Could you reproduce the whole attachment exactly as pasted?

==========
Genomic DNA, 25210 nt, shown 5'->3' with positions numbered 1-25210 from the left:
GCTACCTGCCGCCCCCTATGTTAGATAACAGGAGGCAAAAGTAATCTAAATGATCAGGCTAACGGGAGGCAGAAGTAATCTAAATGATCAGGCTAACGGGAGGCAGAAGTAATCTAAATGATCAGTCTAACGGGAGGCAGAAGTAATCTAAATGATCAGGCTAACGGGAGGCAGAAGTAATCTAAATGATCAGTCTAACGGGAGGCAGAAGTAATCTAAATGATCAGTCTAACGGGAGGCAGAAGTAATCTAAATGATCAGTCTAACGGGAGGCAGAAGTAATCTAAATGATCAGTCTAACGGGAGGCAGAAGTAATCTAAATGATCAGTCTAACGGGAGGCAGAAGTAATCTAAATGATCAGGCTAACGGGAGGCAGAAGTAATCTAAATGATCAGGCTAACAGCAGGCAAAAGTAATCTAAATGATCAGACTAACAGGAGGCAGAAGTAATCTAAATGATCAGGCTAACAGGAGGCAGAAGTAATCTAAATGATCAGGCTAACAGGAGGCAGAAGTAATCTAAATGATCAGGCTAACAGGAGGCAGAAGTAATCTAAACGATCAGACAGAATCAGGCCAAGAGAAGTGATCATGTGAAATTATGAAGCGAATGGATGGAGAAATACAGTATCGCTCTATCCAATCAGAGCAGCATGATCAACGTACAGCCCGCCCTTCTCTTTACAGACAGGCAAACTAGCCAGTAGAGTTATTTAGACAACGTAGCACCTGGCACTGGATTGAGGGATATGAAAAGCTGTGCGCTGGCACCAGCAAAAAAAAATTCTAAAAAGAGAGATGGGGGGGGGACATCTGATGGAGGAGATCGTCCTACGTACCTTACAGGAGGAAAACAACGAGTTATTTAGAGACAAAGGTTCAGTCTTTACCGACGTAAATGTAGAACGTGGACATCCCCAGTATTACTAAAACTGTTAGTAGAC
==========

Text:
Genomic DNA, 25210 nt, shown 5'->3' with positions numbered 1-25210 from the left:
GCTACCTGCCGCCCCCTATGTTAGATAACAGGAGGCAAAAGTAATCTAAATGATCAGGCTAACGGGAGGCAGAAGTAATCTAAATGATCAGGCTAACGGGAGGCAGAAGTAATCTAAATGATCAGTCTAACGGGAGGCAGAAGTAATCTAAATGATCAGGCTAACGGGAGGCAGAAGTAATCTAAATGATCAGTCTAACGGGAGGCAGAAGTAATCTAAATGATCAGTCTAACGGGAGGCAGAAGTAATCTAAATGATCAGTCTAACGGGAGGCAGAAGTAATCTAAATGATCAGTCTAACGGGAGGCAGAAGTAATCTAAATGATCAGTCTAACGGGAGGCAGAAGTAATCTAAATGATCAGGCTAACGGGAGGCAGAAGTAATCTAAATGATCAGGCTAACAGCAGGCAAAAGTAATCTAAATGATCAGACTAACAGGAGGCAGAAGTAATCTAAATGATCAGGCTAACAGGAGGCAGAAGTAATCTAAATGATCAGGCTAACAGGAGGCAGAAGTAATCTAAATGATCAGGCTAACAGGAGGCAGAAGTAATCTAAACGATCAGACAGAATCAGGCCAAGAGAAGTGATCATGTGAAATTATGAAGCGAATGGATGGAGAAATACAGTATCGCTCTATCCAATCAGAGCAGCATGATCAACGTACAGCCCGCCCTTCTCTTTACAGACAGGCAAACTAGCCAGTAGAGTTATTTAGACAACGTAGCACCTGGCACTGGATTGAGGGATATGAAAAGCTGTGCGCTGGCACCAGCAAAAAAAAATTCTAAAAAGAGAGATGGGGGGGGGACATCTGATGGAGGAGATCGTCCTACGTACCTTACAGGAGGAAAACAACGAGTTATTTAGAGACAAAGGTTCAGTCTTTACCGACGTAAATGTAGAACGTGGACATCCCCAGTATTACTAAAACTGTTAGTAGAC